By the Numbers
By the Numbers
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Source: Healio.com
July 11, 2020
2 min read
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7 recent reports on the esophagus

Source/Disclosures
Source: Healio.com
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Healio Gastroenterology presents the following reports on the most recent research on the esophagus and GERD.

These reports include new research on eosinophilic esophagitis, proton pump inhibitors and transoral incisionless fundoplication.

Model predicts EoE even before histology

Using updated diagnostic guidelines, researchers developed a new model to identify patients with eosinophilic esophagitis based on clinical features and endoscopic findings, according to study results.

Evan S. Dellon, MD, MPH, of the Center for Esophageal Diseases and Swallowing at the University of North Carolina at Chapel Hill, and colleagues wrote that newer guidelines eliminated the requirement for a proton pump inhibitor trial in patients with potential EoE. READ MORE

PPIs linked with increased risk for RA in women

Regular use of proton pump inhibitors was associated with increased risk for rheumatoid arthritis in women, according to research published in Alimentary Pharmacology & Therapeutics.

Yihang Pan, of the Precision Medicine Center at The Seventh Affiliated Hospital in China, and colleagues wrote that the gut microbiota has an impact on the function of the immune system, which could have an effect on the pathogenesis of RA. READ MORE

Q&A: TIF may improve quality of life in patients with reflux symptoms

Researchers introduced transoral incisionless fundoplication to treat reflux disease in 2006.

Since then, EndoGastric Solutions developed the EsophyX device, prompting the use of four different procedures with each yielding very different results.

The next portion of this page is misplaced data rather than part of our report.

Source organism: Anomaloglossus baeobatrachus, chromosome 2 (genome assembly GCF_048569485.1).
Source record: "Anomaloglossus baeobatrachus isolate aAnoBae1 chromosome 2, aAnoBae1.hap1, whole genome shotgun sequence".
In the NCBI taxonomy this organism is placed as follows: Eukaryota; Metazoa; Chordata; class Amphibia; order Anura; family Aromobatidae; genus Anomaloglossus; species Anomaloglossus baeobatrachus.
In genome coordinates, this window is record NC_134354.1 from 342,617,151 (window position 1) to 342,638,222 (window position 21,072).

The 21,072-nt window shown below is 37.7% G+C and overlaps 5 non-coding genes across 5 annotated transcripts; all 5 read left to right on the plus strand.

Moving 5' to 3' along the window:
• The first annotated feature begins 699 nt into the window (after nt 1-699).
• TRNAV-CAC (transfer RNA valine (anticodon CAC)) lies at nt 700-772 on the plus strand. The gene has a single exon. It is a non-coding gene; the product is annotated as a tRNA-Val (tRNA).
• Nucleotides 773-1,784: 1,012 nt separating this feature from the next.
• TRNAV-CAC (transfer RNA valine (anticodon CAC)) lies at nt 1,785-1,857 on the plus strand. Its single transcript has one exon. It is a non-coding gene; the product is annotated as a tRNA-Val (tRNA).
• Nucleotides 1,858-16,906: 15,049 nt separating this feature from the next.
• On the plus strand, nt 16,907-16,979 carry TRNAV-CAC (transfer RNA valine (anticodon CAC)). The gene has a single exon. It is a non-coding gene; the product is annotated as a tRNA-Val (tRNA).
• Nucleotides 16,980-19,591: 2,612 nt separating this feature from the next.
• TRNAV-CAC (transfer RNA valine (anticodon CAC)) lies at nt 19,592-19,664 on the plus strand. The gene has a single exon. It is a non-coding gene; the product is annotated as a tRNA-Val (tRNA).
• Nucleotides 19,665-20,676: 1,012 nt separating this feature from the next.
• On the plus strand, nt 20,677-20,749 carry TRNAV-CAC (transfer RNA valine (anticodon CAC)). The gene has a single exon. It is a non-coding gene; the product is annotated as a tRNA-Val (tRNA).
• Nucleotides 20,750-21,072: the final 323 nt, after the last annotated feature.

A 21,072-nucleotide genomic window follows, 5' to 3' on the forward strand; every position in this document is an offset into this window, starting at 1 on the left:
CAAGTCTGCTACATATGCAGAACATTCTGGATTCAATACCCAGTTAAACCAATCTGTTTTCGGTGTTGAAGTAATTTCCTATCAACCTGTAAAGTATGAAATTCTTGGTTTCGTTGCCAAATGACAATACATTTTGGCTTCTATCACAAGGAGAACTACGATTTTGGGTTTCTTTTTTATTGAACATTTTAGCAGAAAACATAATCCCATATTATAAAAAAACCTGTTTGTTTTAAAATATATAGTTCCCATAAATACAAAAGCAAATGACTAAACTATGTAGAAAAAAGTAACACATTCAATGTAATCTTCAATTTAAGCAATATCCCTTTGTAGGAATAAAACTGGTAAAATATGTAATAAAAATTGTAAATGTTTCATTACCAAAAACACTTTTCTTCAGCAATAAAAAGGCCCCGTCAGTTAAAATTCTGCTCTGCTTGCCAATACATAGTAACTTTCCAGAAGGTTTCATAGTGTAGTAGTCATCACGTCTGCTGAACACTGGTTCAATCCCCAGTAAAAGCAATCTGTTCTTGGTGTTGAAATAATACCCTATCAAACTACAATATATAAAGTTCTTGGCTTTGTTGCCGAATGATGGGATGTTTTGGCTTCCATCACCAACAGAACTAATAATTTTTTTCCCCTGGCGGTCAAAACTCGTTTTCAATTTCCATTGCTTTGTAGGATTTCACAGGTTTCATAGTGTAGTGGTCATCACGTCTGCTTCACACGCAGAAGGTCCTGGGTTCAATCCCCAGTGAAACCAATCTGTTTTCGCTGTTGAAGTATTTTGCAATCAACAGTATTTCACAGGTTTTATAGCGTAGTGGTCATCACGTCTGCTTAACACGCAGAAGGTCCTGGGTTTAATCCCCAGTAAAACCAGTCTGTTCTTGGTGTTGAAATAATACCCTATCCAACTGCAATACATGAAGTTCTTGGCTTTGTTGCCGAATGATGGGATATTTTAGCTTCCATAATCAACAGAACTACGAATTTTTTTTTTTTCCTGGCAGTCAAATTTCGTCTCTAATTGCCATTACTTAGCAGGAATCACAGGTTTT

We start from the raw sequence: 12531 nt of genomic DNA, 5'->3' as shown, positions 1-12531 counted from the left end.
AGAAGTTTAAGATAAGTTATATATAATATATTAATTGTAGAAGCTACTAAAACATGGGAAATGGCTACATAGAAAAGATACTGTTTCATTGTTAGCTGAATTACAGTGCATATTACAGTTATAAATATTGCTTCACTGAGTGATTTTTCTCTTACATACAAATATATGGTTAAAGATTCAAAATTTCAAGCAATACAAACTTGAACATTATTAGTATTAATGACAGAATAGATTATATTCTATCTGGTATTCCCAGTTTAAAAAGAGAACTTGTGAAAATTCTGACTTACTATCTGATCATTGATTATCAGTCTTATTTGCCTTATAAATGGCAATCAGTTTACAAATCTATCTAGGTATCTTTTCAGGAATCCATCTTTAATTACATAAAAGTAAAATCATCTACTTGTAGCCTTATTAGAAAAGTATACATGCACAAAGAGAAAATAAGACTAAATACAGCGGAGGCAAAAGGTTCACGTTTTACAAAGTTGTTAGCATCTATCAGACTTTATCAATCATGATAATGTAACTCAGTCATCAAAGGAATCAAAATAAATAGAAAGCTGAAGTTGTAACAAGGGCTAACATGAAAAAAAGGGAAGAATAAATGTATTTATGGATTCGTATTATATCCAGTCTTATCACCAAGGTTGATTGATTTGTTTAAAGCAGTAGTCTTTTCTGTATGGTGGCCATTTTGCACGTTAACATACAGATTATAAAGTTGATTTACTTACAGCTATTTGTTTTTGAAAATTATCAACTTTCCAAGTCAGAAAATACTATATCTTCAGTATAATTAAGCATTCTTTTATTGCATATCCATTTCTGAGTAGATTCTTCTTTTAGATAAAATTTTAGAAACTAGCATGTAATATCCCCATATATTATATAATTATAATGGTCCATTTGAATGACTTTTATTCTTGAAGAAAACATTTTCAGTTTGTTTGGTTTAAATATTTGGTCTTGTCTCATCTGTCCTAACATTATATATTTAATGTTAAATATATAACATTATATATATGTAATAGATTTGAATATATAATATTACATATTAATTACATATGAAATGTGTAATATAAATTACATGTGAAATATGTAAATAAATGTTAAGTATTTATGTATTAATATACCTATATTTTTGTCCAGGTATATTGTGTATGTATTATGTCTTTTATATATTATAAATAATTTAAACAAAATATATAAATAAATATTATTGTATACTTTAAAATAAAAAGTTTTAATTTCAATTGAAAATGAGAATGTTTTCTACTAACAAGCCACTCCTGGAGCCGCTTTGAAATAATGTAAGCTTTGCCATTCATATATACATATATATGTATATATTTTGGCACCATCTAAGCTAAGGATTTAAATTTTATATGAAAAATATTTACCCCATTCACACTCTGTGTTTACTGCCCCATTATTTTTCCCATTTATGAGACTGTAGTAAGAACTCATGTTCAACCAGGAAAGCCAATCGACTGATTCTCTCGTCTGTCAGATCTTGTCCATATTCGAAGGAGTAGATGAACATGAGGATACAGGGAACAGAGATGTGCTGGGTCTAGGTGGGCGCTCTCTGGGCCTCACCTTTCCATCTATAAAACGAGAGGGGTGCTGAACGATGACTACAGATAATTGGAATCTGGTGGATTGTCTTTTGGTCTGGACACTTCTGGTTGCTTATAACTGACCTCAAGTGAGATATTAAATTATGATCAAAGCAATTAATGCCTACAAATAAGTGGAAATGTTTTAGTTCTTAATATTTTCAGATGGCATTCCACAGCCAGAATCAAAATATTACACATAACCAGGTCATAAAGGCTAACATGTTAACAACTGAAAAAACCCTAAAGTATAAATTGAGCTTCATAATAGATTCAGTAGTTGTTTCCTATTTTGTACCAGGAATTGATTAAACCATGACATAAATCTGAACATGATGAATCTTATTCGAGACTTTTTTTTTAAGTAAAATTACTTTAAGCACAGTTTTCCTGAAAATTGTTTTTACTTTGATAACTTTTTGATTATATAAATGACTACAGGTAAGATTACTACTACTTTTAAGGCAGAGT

Healio Gastroenterology spoke with Glenn M. Ihde, MD, on the evolution of EsophyX for the treatment of reflux disease and recent developments in the outcomes. READ MORE

EoE disease activity rapidly recurs with topical steroids

After an initial histologic response to topical steroids such as oral viscous budesonide or fluticasone from a multidose inhaler, researchers saw a rapid recurrence in eosinophilic esophagitis disease activity, according to results published in Clinical Gastroenterology and Hepatology.

“Because most subjects had recurrent endoscopic and histologic signs not reliably detected by symptoms, maintenance therapy should be recommended in EoE patients achieving histologic response to topical steroids,” Evan S. Dellon, MD, MPH, from the Center for Esophageal Diseases and Swallowing, Center for Gastrointestinal Biology and Disease, division of gastroenterology and hepatology, and the department of pathology and laboratory medicine at the University of North Carolina School of Medicine in Chapel Hill, and colleagues wrote. READ MORE

Black patients less likely to undergo surgery for esophageal cancer

Black patients with esophageal cancer had a lower likelihood of receiving surgical intervention for resectable disease than their white counterparts, according to results of a retrospective study published in Journal of Gastrointestinal Surgery.

This disparity may have contributed to the increased mortality risk observed among Black patients with esophageal cancer, researchers noted. READ MORE

Tools accurately identify risk for neoplastic BE vs frequency, duration of GERD

Detection tools more accurately identified patients at risk for neoplastic Barrett’s esophagus compared with frequency and duration of GERD, according to results published in Gastroenterology.

“The HUNT, M-BERET, and Kunzmann tools identify patients with BE with [area under the receiver operating characteristic curve (AUROC)] values ranging from 0.665 to 0.695, and discriminate patients with early neoplasia from patients without BE with AUROC values ranging from 0.763 to 0.796,” Joel H. Rubenstein, MD, from the division of gastroenterology and department of internal medicine at the University of Michigan Medical School in Ann Arbor, and colleagues wrote. READ MORE

Proton pump inhibitor use doubles risk for COVID-19

An independent, dose-response relationship was seen between proton pump inhibitor use and COVID-19 positivity, according to a study published in the American Journal of Gastroenterology.

“We found that PPI use, particularly twice-daily dosing, is associated with increased odds for reporting a positive COVID-19 test, even after accounting for a wide range of sociodemographic, lifestyle, and clinical variables,” Christopher V. Almario, MD, MSHPM, from the department of Medicine at Cedars-Sinai Medical Center in Los Angeles, told Healio Gastroenterology. “Our findings continue to emphasize that PPIs should only be used when clinically indicated at the lowest effective dose.” READ MORE